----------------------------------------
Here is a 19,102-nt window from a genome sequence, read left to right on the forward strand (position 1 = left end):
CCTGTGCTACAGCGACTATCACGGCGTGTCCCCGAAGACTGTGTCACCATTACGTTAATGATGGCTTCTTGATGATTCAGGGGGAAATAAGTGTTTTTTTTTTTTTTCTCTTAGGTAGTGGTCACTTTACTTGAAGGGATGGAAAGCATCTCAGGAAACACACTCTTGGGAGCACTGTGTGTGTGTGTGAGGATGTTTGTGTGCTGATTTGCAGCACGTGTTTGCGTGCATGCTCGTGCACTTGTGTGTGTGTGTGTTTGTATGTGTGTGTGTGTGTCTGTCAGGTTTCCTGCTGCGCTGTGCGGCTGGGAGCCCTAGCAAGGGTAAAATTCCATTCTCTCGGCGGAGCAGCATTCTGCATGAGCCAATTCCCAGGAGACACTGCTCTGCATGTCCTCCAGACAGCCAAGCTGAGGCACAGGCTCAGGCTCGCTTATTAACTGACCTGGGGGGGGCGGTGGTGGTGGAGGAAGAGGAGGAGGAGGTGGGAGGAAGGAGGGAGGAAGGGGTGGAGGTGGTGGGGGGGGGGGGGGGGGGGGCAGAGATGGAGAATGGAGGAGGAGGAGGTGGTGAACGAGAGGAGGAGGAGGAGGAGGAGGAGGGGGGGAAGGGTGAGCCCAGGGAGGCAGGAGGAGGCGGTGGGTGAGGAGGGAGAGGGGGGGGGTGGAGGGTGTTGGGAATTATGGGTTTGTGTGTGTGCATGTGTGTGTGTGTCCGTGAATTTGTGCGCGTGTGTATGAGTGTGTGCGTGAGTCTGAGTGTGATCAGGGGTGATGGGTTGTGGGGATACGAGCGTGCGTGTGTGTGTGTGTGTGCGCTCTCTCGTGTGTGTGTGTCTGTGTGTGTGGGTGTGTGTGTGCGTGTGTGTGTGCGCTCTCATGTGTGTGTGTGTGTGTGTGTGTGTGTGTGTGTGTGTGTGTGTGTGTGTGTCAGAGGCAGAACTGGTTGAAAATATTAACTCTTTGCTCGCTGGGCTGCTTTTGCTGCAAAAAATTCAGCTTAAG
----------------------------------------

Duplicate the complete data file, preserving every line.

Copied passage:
Here is a 19,102-nt window from a genome sequence, read left to right on the forward strand (position 1 = left end):
CCTGTGCTACAGCGACTATCACGGCGTGTCCCCGAAGACTGTGTCACCATTACGTTAATGATGGCTTCTTGATGATTCAGGGGGAAATAAGTGTTTTTTTTTTTTTTCTCTTAGGTAGTGGTCACTTTACTTGAAGGGATGGAAAGCATCTCAGGAAACACACTCTTGGGAGCACTGTGTGTGTGTGTGAGGATGTTTGTGTGCTGATTTGCAGCACGTGTTTGCGTGCATGCTCGTGCACTTGTGTGTGTGTGTGTTTGTATGTGTGTGTGTGTGTCTGTCAGGTTTCCTGCTGCGCTGTGCGGCTGGGAGCCCTAGCAAGGGTAAAATTCCATTCTCTCGGCGGAGCAGCATTCTGCATGAGCCAATTCCCAGGAGACACTGCTCTGCATGTCCTCCAGACAGCCAAGCTGAGGCACAGGCTCAGGCTCGCTTATTAACTGACCTGGGGGGGGCGGTGGTGGTGGAGGAAGAGGAGGAGGAGGTGGGAGGAAGGAGGGAGGAAGGGGTGGAGGTGGTGGGGGGGGGGGGGGGGGGGGCAGAGATGGAGAATGGAGGAGGAGGAGGTGGTGAACGAGAGGAGGAGGAGGAGGAGGAGGAGGGGGGGAAGGGTGAGCCCAGGGAGGCAGGAGGAGGCGGTGGGTGAGGAGGGAGAGGGGGGGGGTGGAGGGTGTTGGGAATTATGGGTTTGTGTGTGTGCATGTGTGTGTGTGTCCGTGAATTTGTGCGCGTGTGTATGAGTGTGTGCGTGAGTCTGAGTGTGATCAGGGGTGATGGGTTGTGGGGATACGAGCGTGCGTGTGTGTGTGTGTGTGCGCTCTCTCGTGTGTGTGTGTCTGTGTGTGTGGGTGTGTGTGTGCGTGTGTGTGTGCGCTCTCATGTGTGTGTGTGTGTGTGTGTGTGTGTGTGTGTGTGTGTGTGTGTGTGTGTCAGAGGCAGAACTGGTTGAAAATATTAACTCTTTGCTCGCTGGGCTGCTTTTGCTGCAAAAAATTCAGCTTAAG